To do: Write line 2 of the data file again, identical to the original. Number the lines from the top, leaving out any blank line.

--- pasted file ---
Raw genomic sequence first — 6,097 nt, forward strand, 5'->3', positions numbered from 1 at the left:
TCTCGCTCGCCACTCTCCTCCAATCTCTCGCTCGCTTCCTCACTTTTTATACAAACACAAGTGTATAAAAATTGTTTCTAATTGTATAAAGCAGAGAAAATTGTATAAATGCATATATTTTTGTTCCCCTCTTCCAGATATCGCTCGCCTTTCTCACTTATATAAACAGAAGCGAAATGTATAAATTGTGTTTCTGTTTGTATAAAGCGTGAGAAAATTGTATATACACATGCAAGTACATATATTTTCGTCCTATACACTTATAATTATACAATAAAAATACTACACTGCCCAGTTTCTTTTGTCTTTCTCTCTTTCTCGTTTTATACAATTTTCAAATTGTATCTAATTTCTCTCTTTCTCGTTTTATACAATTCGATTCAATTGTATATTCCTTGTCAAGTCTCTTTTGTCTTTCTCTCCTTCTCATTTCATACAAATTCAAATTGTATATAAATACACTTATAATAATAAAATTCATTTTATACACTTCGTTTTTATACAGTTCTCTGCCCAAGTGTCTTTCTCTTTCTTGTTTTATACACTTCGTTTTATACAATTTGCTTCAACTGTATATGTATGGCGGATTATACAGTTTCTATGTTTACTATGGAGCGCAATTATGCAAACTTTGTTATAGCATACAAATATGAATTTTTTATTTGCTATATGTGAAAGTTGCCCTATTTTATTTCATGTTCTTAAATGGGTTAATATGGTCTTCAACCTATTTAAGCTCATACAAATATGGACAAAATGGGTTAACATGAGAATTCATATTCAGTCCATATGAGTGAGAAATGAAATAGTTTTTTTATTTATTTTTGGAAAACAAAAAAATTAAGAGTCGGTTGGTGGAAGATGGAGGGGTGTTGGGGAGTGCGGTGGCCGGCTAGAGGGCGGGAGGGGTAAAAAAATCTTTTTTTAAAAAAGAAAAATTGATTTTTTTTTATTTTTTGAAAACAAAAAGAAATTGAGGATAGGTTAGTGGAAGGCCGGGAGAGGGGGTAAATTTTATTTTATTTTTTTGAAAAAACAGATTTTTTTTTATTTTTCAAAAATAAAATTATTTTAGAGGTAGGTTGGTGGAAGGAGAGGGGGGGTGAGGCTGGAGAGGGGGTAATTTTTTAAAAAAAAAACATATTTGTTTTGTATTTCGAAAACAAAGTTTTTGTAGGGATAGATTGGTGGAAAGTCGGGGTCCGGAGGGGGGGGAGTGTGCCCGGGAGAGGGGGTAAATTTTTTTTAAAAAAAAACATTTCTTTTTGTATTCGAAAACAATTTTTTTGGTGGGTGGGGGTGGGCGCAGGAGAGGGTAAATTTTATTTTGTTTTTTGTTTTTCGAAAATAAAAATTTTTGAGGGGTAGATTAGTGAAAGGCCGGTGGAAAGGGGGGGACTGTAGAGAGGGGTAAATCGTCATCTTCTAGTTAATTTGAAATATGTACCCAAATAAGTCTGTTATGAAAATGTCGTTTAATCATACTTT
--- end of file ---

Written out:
TCTCGCTCGCCACTCTCCTCCAATCTCTCGCTCGCTTCCTCACTTTTTATACAAACACAAGTGTATAAAAATTGTTTCTAATTGTATAAAGCAGAGAAAATTGTATAAATGCATATATTTTTGTTCCCCTCTTCCAGATATCGCTCGCCTTTCTCACTTATATAAACAGAAGCGAAATGTATAAATTGTGTTTCTGTTTGTATAAAGCGTGAGAAAATTGTATATACACATGCAAGTACATATATTTTCGTCCTATACACTTATAATTATACAATAAAAATACTACACTGCCCAGTTTCTTTTGTCTTTCTCTCTTTCTCGTTTTATACAATTTTCAAATTGTATCTAATTTCTCTCTTTCTCGTTTTATACAATTCGATTCAATTGTATATTCCTTGTCAAGTCTCTTTTGTCTTTCTCTCCTTCTCATTTCATACAAATTCAAATTGTATATAAATACACTTATAATAATAAAATTCATTTTATACACTTCGTTTTTATACAGTTCTCTGCCCAAGTGTCTTTCTCTTTCTTGTTTTATACACTTCGTTTTATACAATTTGCTTCAACTGTATATGTATGGCGGATTATACAGTTTCTATGTTTACTATGGAGCGCAATTATGCAAACTTTGTTATAGCATACAAATATGAATTTTTTATTTGCTATATGTGAAAGTTGCCCTATTTTATTTCATGTTCTTAAATGGGTTAATATGGTCTTCAACCTATTTAAGCTCATACAAATATGGACAAAATGGGTTAACATGAGAATTCATATTCAGTCCATATGAGTGAGAAATGAAATAGTTTTTTTATTTATTTTTGGAAAACAAAAAAATTAAGAGTCGGTTGGTGGAAGATGGAGGGGTGTTGGGGAGTGCGGTGGCCGGCTAGAGGGCGGGAGGGGTAAAAAAATCTTTTTTTAAAAAAGAAAAATTGATTTTTTTTTATTTTTTGAAAACAAAAAGAAATTGAGGATAGGTTAGTGGAAGGCCGGGAGAGGGGGTAAATTTTATTTTATTTTTTTGAAAAAACAGATTTTTTTTTATTTTTCAAAAATAAAATTATTTTAGAGGTAGGTTGGTGGAAGGAGAGGGGGGGTGAGGCTGGAGAGGGGGTAATTTTTTAAAAAAAAAACATATTTGTTTTGTATTTCGAAAACAAAGTTTTTGTAGGGATAGATTGGTGGAAAGTCGGGGTCCGGAGGGGGGGGAGTGTGCCCGGGAGAGGGGGTAAATTTTTTTTAAAAAAAAACATTTCTTTTTGTATTCGAAAACAATTTTTTTGGTGGGTGGGGGTGGGCGCAGGAGAGGGTAAATTTTATTTTGTTTTTTGTTTTTCGAAAATAAAAATTTTTGAGGGGTAGATTAGTGAAAGGCCGGTGGAAAGGGGGGGACTGTAGAGAGGGGTAAATCGTCATCTTCTAGTTAATTTGAAATATGTACCCAAATAAGTCTGTTATGAAAATGTCGTTTAATCATACTTT